28 Oct, 2016
Why human-centered design is the key to building better robots
For lots of reasons, new ideas and unfamiliar technologies are met with suspicion. In some cases, great ideas can be rejected by people simply because the benefit of the solution was lost in overly-rich feature sets or overly-complicated use models. That’s why we think it’s a designer’s job to act as an “interpreter of technology” for users.
Putting humans at the center of technology-driven robot design projects changes the way we define success—and what is expected from the designer.
Designers need to act as user advocates. It’s our responsibility to focus on the users’ needs in order to create a compelling solution. That typically means:
- downplaying the technology story,
- understanding what users truly value,
- focusing on usability, and
- helping people see the benefit on their terms.
Envisioning alternate futuresDesigners are also trained to think in creatively about new possibilities—and this positions designers well for the role of “future explorer.” Science fiction writers tend to lead the charge, painting pictures with words so readers can imagine future worlds. When Hollywood engages writers on films, they also engage designers to interpret the authors’ and directors’ visions, and to create extremely detailed and plausible future products and environments.
If you watch sci-fi themes evolve over time, you can see how technology is presented in different ways. For example, consider the level of technology capability that is embedded in the environments themselves. In many sci-fi movies, we see characters interact with smart devices, smart environments and often some kind of robot that interacts seamlessly with everyone and everything—supporting and challenging their human collaborators in surprising ways.
At Essential Design, our vision of the future with robots is not too dissimilar, although we find ourselves addressing a lot of technical and regulatory issues that a film can avoid.
But the subject we find ourselves discussing most is what constitutes appropriate and understandable human-robot interactions.
We’re thinking in terms of the relationships we want our users to have with their robots. And we see our roles as designers evolving from form-creator, through user experience designer, to human-to-robot “relationship designer.” We think the designers who think this way will be the ones who make the most important design contributions in the coming years.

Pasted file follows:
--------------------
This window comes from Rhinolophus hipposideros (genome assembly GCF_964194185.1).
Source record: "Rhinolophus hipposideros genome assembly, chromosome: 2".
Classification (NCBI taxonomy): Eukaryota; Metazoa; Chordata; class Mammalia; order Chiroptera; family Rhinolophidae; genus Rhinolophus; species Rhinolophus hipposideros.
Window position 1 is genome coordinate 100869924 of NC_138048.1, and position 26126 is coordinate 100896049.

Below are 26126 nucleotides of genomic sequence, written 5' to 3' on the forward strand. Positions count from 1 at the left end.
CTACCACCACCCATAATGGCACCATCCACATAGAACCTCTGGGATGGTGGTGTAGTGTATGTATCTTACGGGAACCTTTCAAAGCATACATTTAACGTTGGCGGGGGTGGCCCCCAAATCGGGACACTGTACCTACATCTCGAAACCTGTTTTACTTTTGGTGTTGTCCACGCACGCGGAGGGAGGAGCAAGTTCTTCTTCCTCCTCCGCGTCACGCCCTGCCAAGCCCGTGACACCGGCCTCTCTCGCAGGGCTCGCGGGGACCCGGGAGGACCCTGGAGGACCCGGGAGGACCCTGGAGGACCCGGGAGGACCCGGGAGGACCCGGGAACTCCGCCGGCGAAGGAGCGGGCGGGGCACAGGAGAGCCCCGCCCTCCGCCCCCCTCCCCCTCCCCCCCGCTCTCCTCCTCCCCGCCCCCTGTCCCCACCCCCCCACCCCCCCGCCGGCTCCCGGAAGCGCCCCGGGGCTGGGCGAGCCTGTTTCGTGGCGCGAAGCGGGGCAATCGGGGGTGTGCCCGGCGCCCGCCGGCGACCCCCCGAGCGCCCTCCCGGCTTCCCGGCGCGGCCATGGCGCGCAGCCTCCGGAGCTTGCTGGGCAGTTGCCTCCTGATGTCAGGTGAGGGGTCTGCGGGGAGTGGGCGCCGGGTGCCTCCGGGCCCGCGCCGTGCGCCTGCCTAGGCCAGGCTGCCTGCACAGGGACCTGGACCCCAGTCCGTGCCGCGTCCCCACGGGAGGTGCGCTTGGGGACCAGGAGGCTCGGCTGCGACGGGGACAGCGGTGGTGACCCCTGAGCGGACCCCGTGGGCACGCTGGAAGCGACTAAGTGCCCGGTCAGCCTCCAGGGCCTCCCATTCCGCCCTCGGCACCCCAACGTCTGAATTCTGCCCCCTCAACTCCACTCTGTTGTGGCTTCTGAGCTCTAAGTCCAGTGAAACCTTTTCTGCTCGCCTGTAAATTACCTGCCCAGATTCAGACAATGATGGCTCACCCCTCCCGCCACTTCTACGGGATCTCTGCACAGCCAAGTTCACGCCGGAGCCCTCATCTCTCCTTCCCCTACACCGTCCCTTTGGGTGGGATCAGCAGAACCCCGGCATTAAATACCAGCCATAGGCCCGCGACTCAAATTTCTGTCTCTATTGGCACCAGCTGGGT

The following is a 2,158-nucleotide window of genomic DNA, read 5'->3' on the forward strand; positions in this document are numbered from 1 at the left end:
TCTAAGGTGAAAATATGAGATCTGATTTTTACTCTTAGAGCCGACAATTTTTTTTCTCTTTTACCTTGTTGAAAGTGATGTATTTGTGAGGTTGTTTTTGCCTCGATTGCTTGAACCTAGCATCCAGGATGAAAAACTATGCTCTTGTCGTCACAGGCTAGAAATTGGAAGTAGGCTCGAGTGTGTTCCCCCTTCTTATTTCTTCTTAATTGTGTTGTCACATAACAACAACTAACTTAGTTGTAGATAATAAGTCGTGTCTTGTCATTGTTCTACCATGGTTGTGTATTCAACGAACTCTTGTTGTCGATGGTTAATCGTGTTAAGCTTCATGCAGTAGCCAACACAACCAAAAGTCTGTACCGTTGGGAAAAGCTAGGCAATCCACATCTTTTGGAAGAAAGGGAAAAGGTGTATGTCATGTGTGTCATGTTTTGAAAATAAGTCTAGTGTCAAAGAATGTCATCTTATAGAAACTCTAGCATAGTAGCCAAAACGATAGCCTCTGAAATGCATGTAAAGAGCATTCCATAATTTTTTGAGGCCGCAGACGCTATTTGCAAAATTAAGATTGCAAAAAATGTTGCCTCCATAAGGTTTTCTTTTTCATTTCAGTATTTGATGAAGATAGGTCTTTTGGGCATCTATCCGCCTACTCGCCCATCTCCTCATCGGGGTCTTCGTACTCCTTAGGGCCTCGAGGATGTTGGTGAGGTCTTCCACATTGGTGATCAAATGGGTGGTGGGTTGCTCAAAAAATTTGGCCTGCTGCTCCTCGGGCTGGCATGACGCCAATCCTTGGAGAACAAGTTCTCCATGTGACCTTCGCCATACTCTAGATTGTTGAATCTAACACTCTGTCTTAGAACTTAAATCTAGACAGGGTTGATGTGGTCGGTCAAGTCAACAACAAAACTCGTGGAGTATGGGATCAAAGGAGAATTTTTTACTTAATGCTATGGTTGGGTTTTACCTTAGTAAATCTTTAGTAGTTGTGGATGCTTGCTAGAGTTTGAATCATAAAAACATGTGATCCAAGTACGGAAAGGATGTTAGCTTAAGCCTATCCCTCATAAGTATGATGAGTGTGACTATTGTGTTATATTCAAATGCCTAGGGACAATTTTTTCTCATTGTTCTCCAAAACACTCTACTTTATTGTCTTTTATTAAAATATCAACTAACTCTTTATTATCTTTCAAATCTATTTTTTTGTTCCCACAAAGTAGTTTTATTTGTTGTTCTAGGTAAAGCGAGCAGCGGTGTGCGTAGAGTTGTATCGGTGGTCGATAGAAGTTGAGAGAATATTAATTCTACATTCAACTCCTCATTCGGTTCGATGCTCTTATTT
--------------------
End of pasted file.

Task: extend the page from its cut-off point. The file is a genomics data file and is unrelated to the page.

Robots at homeOne area of human-robot interaction to consider: our relationship with robots in our homes. As the Internet of Things (IoT) increasingly connects our smart devices, we’re creating an appetite for features and capabilities that go far beyond the floor cleaning and artificially intelligent web searching/shopping tools available today. Interactive robotic toys and social robots are starting to hit the market—promising richer and more natural communications and links to information and content.
We see an exciting future for social robots with the dynamic mobility needed to play and learn as a playmate might. Now we must design the way the playmate reacts to inputs, the way it recognizes people, and how it behaves when it doesn’t understand. We must ask, “How satisfying can this experience be” and “What is a realistic relationship expectation?”
The physical environment in many homes is obstacle-ridden so robots that can climb stairs, reach things, open doors, and go outside will be very desirable. We see the work being done in quadruped design evolving to in-home applications where robots act as active monitors—keeping track of things while you are away and assisting you by finding things when you are home. They will also act as the interface to other control systems in the home, controlling thermostats, managing lights and locks, helping families with tasks and even offering a level of companionship to your (biologic) pets.
But these robots won’t really know what everyone is expecting from them, so as designers we’re going to have to establish a new kind of communication protocol so these interactions and relationships are as successful as possible.